Serving the innate urge for intellectual content
As part of my job as director, I spend a great deal of time reading professional literature, keeping up with library trends, concerns and news. I recently ran across an article that I found to be particularly appropriate, in light of the many changes occurring in public libraries. The author is a library director in California, a woman who “tells it like it is” and often cuts right to the heart of the matter.
She writes, “Librarians aren’t stupid. We know that a lot will change in publishing and libraries, even in the next few years. Some of it will be traumatic and difficult, but some of it will be amazing and wonderful. And at core, the enduring values will abide. We as librarians believe in books, believe they belong in people’s hands, believe in the right to read, believe in authors, believe in readers, believe that reading changes lives, believe in what we do. And we also believe there will always be not just a need, but an innate urge for intelligently-composed, well-edited, carefully-curated intellectual content — some of which, for a very long time to come, if not forever, will be realized in book-like objects, shared within a reading ecology.”
Of course, no one has a crystal ball to tell us what libraries will be like in 20, 50 or 100 years, but these beliefs have become abiding for me: Public libraries have existed for centuries and will continue to be an important part of our society; and people will be always be readers. And isn’t that simply wonderful?
Did one of the Vanderbilts die on the Titanic?
The World Book Encyclopedia notes that Alfred Gwynne Vanderbilt, 34-year-old multimillionaire sportsman and heir to the Vanderbilt shipping and railroad empire canceled his passage on the Titanic so late that some early newspaper accounts listed him as being on board. Vanderbilt died on May 7, 1915, when the Lusitania on which he was sailing with his valet Ronald Denyer was torpedoed by an enemy submarine. Although he could not swim, Vanderbilt reportedly gave his lifebelt to a nurse as the ship took her final plunge into the sea. His body was never recovered.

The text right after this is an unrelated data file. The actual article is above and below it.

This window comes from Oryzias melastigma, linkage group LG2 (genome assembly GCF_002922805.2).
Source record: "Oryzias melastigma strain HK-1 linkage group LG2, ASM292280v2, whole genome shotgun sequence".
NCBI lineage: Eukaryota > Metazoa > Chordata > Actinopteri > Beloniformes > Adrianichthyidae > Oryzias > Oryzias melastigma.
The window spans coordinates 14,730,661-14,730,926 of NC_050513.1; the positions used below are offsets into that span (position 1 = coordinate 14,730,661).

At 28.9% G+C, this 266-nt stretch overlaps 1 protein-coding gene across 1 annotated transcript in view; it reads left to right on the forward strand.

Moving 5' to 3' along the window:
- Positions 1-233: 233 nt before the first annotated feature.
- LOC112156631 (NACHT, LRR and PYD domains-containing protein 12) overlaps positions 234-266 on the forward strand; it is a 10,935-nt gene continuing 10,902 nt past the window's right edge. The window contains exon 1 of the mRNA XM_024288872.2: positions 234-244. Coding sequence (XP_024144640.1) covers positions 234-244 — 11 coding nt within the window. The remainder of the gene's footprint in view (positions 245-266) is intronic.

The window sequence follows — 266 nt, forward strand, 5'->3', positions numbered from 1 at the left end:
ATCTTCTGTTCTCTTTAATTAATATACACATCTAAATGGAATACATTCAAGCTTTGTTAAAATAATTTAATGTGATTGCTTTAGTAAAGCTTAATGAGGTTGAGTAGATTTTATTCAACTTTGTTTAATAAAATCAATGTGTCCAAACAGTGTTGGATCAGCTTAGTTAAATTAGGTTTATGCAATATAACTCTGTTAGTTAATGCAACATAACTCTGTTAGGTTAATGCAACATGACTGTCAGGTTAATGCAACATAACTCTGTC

Were fortune cookies invented by the Chinese?
As far back as the 19th century, a cookie very similar in appearance to the modern fortune cookie was made in Kyoto, Japan, and there is a Japanese temple tradition of random fortunes, called omikuji. The Japanese version of the cookie differs in several ways: they are a little bit larger, made of darker dough, and the batter contains sesame and miso rather than vanilla and butter. They contain a fortune; however, the small slip of paper was wedged into the bend of the cookie. Food: A Culinary History from Antiquity to Present reports that most of the people who claim to have introduced the cookie to the United States are Japanese, so the theory is that these bakers were modifying a cookie design from their days in Japan. Makoto Hagiwara of Golden Gate Park’s Japanese Tea Garden in San Francisco is reported to have been the first person in America to have served the modern version of the cookie when he did so at the tea garden in the 1890s or early 1900s.
Did someone named Murphy invent the Murphy Bed?
The Murphy bed, also known as a wall bed, fold down bed or pull down bed is a bed that is hinged at one end so it can be folded up and stored vertically against a wall or in a closet, named by inventor William L. Murphy. Using an old closet doorjamb and some door hinges, he built a pivot that allowed the bed to attach to a wall and fold up against it for easy storage. Murphy applied for a patent for his invention in 1900. A book simply titled Furniture provided this information.
If you have a question that you would like to see answered in this column, mail it to Mary Jane Santos, Delaware County District Library, 84 E. Winter St., Delaware, OH 43015, or call 740–362-3861. You can also email your questions by visiting delawarelibrary.org or directly to Mary Jane at email@example.com. No matter how you contact us, we’re always glad you asked!